They are professionals, so in the grand old tradition of theater the show went on. But after the curtain came down, the layoff began.
It was hardly the kind of finale the Capitol Ballet Company had envisioned for its Kennedy Center debut last night. At a post-performance reception, hosted by Turkish Ambassador and Mrs. Sukru Elkedag at their 23rd Street NW embassy, artistic director Keith Lee expressed his disappointment.
"It's been a struggle, but the company stuck together even though we've literally had no funding," said Lee, the talented dancer who was formerly with American Ballet Theater and came here two years ago to take over the company.
With 12 dancers and an apprentice, all on salary, Lee said three weeks have gone by without paychecks for his troupe.
"It's happened thousands of times to dance companies around the country; you work hard to get to this plateau then it collapses. You get the feeling that people don't care. I don't know if it's a southern attitude," Lee said, "or a racial thing, or just what it is."
Founded in 1964, the company was an outgrowth of the Jones-Haywood School of Ballet and one of the few in the country to provide black dancers a classical training vehicle.
Tina Watson, whose husband Jack is a presidential assistant, said she became excited about the company while serving as a judge for the Washington Society of Performing Arts which was screening 40 companies for next spring's dance festival.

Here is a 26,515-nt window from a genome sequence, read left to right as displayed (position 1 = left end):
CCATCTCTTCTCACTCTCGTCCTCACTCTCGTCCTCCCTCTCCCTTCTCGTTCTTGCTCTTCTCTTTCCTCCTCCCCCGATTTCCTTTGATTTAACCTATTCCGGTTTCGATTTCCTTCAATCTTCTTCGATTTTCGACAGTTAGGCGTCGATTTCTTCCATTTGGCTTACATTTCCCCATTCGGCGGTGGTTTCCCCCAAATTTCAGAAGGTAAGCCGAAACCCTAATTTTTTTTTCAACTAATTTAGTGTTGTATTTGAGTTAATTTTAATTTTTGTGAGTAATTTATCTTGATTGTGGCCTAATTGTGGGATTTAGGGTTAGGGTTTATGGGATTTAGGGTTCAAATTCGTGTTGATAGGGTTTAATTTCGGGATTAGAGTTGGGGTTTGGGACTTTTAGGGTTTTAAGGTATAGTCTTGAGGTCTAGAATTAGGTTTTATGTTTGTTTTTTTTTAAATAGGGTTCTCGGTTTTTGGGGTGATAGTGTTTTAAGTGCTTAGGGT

"It's just splendid," said Watson, herself a dancer with Atlanta Ballet and the Carl Ratcliff Dance Theater which she helped found. "The word just has to get out to this city about the company."
Evelyn Woolston, executive director, said that despite a $10,000 grant from the National Endowment for the Arts and a $25,000 loan from the Expansion Arts, the company's $7,000 payroll every two weeks doesn't take long to lower the bank balance to crisis level.
"This company represents this city," said Woolston.
About 200 guests who attended the benefit performance went on to the embassy, a palatial mansion completed in 1915 for Edward Hamlin Everett, America's "bottle top king." The dwelling was bought in 1935 by the Turkish government for $200,000.
The benefit was expected to garner an estimated $15,000, half of which will go to the ballet. Or, as somebody pointed out the equivalent of two weeks back pay for the dance company.